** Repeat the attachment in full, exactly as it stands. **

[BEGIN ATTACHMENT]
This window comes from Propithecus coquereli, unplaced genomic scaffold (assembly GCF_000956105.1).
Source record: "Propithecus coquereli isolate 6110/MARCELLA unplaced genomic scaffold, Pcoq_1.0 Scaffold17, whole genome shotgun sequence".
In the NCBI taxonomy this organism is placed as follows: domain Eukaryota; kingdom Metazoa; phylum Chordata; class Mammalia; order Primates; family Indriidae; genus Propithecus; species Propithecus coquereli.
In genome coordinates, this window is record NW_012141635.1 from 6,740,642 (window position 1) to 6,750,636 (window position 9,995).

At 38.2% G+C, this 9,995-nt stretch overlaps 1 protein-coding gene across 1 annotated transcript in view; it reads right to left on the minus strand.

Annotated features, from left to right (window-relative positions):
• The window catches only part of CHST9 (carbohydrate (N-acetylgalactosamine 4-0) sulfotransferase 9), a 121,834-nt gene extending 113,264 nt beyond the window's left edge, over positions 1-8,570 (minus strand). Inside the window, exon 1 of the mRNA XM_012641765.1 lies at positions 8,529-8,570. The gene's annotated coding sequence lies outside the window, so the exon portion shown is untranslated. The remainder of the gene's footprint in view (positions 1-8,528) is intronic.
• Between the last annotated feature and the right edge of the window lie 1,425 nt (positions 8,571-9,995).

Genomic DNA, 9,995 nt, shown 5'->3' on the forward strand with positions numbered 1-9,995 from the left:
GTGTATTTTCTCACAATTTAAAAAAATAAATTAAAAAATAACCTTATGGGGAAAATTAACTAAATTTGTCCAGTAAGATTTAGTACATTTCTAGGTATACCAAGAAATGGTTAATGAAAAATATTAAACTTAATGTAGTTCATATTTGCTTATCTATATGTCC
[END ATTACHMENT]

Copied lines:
This window comes from Propithecus coquereli, unplaced genomic scaffold (assembly GCF_000956105.1).
Source record: "Propithecus coquereli isolate 6110/MARCELLA unplaced genomic scaffold, Pcoq_1.0 Scaffold17, whole genome shotgun sequence".
In the NCBI taxonomy this organism is placed as follows: domain Eukaryota; kingdom Metazoa; phylum Chordata; class Mammalia; order Primates; family Indriidae; genus Propithecus; species Propithecus coquereli.
In genome coordinates, this window is record NW_012141635.1 from 6,740,642 (window position 1) to 6,750,636 (window position 9,995).

At 38.2% G+C, this 9,995-nt stretch overlaps 1 protein-coding gene across 1 annotated transcript in view; it reads right to left on the minus strand.

Annotated features, from left to right (window-relative positions):
• The window catches only part of CHST9 (carbohydrate (N-acetylgalactosamine 4-0) sulfotransferase 9), a 121,834-nt gene extending 113,264 nt beyond the window's left edge, over positions 1-8,570 (minus strand). Inside the window, exon 1 of the mRNA XM_012641765.1 lies at positions 8,529-8,570. The gene's annotated coding sequence lies outside the window, so the exon portion shown is untranslated. The remainder of the gene's footprint in view (positions 1-8,528) is intronic.
• Between the last annotated feature and the right edge of the window lie 1,425 nt (positions 8,571-9,995).

Genomic DNA, 9,995 nt, shown 5'->3' on the forward strand with positions numbered 1-9,995 from the left:
GTGTATTTTCTCACAATTTAAAAAAATAAATTAAAAAATAACCTTATGGGGAAAATTAACTAAATTTGTCCAGTAAGATTTAGTACATTTCTAGGTATACCAAGAAATGGTTAATGAAAAATATTAAACTTAATGTAGTTCATATTTGCTTATCTATATGTCC